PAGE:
1. Build the Nature-Human Relationship
1. Build the Nature-Human Relationship 1.1 Articles 1.2 Art Installations 1.3 Books 1.4 Buildings 1.5 Film, Documentaries, Podcasts 1.6 Music 1.7 Paintings 1.8 Photographs 1.9 Poems 1.10 Spiritual Responses
1/11

1. Build the Nature-Human Relationship

This section is designed to foster appreciation and insight that will – hopefully – lead to novel ways to build a better relationship between human beings and Nature. This section is also atypical ...
2. Reduce Consumption
2. Reduce Consumption

2. Reduce Consumption

I hope Reneé Descartes would forgive us for saying that, at least for the modern world, he was wrong.  When, in 1637, he said: “I think, therefore I am”, he could not have anticipated that the majo...
3. Replace God of Growth with God of Quality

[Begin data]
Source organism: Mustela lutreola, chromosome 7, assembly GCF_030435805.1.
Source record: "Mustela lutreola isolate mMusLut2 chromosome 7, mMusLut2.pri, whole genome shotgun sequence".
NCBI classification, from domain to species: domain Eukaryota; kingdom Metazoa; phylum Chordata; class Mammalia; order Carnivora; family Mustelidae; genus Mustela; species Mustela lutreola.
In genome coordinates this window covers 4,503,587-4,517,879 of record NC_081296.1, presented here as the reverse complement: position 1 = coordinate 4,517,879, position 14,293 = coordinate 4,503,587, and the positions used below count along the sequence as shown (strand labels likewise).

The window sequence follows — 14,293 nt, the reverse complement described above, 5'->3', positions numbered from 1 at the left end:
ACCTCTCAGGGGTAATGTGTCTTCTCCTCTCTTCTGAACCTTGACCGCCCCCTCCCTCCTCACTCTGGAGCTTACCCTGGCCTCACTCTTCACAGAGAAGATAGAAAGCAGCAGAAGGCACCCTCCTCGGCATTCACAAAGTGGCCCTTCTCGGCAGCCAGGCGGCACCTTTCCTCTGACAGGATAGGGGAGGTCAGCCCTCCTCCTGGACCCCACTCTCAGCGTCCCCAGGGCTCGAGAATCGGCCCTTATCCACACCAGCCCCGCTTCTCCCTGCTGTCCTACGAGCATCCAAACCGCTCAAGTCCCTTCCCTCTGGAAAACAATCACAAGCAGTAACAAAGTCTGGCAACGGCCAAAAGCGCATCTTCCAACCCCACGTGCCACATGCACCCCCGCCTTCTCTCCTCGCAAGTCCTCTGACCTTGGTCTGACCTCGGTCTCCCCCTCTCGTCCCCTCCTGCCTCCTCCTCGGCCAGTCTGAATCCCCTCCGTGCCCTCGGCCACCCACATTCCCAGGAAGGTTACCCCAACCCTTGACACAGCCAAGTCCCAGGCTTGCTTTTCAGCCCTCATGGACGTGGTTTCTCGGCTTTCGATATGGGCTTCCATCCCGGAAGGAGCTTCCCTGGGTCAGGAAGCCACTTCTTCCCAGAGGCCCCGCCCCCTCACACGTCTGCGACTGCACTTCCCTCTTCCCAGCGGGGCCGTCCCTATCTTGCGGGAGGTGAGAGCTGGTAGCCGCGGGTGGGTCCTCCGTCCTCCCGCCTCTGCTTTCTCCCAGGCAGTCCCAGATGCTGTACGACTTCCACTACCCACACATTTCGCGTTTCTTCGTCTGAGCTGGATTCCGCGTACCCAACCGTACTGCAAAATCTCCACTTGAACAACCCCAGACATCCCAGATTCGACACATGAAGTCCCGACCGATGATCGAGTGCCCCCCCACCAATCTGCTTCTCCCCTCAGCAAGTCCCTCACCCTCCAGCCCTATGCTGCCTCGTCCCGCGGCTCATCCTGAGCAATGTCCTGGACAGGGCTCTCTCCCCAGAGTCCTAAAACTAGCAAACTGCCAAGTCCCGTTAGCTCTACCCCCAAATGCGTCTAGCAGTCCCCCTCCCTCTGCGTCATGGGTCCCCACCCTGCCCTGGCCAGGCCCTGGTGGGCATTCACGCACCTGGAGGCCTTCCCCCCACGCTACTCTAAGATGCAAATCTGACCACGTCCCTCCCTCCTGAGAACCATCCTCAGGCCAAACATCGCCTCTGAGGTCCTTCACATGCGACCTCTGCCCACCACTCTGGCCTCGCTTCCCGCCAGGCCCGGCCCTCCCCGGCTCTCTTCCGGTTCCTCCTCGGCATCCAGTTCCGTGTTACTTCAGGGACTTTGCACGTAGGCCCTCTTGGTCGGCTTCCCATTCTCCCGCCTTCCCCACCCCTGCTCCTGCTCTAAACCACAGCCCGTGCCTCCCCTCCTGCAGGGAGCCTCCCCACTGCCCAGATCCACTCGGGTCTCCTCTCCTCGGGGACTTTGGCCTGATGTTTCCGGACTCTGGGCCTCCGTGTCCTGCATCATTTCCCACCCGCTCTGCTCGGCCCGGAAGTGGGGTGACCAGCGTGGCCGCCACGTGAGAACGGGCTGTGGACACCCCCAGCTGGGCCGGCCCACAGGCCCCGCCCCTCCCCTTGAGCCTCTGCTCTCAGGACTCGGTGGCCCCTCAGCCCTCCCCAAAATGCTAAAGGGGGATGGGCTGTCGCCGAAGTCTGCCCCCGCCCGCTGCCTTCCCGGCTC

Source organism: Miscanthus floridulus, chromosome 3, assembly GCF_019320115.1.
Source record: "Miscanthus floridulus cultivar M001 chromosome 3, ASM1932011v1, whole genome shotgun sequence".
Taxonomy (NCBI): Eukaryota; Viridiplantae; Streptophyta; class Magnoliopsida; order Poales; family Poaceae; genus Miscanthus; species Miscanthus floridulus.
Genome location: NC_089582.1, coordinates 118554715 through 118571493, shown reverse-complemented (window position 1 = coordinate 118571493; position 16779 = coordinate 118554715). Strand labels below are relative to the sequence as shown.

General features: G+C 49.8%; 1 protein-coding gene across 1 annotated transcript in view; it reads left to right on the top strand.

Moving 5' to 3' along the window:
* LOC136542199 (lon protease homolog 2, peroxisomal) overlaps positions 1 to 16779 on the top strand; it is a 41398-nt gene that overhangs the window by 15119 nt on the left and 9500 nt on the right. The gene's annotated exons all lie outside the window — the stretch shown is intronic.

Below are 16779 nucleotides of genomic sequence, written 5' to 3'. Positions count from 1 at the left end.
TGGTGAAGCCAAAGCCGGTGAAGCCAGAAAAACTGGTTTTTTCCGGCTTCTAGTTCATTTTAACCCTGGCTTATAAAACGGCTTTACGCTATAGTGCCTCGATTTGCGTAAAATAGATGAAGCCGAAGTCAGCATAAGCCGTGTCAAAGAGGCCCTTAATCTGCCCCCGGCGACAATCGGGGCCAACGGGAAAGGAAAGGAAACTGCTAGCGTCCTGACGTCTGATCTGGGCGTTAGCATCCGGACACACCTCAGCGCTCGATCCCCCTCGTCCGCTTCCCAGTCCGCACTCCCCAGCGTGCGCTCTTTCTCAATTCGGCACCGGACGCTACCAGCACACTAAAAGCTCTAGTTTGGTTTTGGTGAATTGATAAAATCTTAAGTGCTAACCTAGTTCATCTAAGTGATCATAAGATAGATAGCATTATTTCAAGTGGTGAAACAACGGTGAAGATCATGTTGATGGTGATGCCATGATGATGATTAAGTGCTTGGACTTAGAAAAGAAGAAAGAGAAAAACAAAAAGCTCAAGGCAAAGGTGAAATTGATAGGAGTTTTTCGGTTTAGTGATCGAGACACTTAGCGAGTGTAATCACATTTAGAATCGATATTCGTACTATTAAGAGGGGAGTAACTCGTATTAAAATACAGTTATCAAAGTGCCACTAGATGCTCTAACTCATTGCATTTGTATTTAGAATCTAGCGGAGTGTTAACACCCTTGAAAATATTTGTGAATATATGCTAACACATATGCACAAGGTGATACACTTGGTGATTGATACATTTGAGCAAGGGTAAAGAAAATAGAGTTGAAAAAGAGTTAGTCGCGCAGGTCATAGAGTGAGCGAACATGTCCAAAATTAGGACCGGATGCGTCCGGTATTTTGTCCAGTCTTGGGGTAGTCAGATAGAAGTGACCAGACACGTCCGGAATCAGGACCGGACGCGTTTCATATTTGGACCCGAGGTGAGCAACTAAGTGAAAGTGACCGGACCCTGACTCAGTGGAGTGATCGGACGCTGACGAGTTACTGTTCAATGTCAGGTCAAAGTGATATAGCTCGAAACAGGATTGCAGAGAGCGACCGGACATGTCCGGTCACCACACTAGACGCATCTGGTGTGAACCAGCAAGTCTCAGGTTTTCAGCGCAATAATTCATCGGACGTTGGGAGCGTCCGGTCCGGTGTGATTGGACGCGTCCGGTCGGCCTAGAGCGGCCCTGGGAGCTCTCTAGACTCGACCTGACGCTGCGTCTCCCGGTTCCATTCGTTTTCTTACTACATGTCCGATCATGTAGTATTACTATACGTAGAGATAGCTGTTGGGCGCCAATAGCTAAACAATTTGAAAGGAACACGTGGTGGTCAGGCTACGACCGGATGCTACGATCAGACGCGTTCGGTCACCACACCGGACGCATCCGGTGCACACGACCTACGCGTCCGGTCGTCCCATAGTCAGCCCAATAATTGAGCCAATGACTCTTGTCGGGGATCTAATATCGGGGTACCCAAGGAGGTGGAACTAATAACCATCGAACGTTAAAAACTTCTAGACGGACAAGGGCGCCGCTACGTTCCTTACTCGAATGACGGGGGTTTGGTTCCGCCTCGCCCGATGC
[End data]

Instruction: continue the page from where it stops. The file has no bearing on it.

3. Replace God of Growth with God of Quality

3. Replace God of Growth with God of Quality

In a supposedly secular age there has arisen a global religion and god like never before, a religion whose reach and power makes every other belief system before it seem pitiful and insignificant: ...
4. Work, Volunteer, Act for the Environment
4. Work, Volunteer, Act for the Environment

4. Work, Volunteer, Act for the Environment

What we do in our day-to-day lives can have great impact. Section Four divides up these actions into three groups – Work (4.2 & 4.3), Volunteering (4.4), and Action, e.g. voting, protesting, et...
5. Reduce Population
5. Reduce Population

5. Reduce Population

Even on top of Mt. Everest, in one of the remotest, most difficult places on earth, there is a great traffic-jam of people jostling for position. And yet, ever more vociferously, we deny that overp...
6. Ensure Media Acknowledgement of Environmental Context
6. Ensure Media Acknowledgement of Environmental Context

6. Ensure Media Acknowledgement of Environmental Context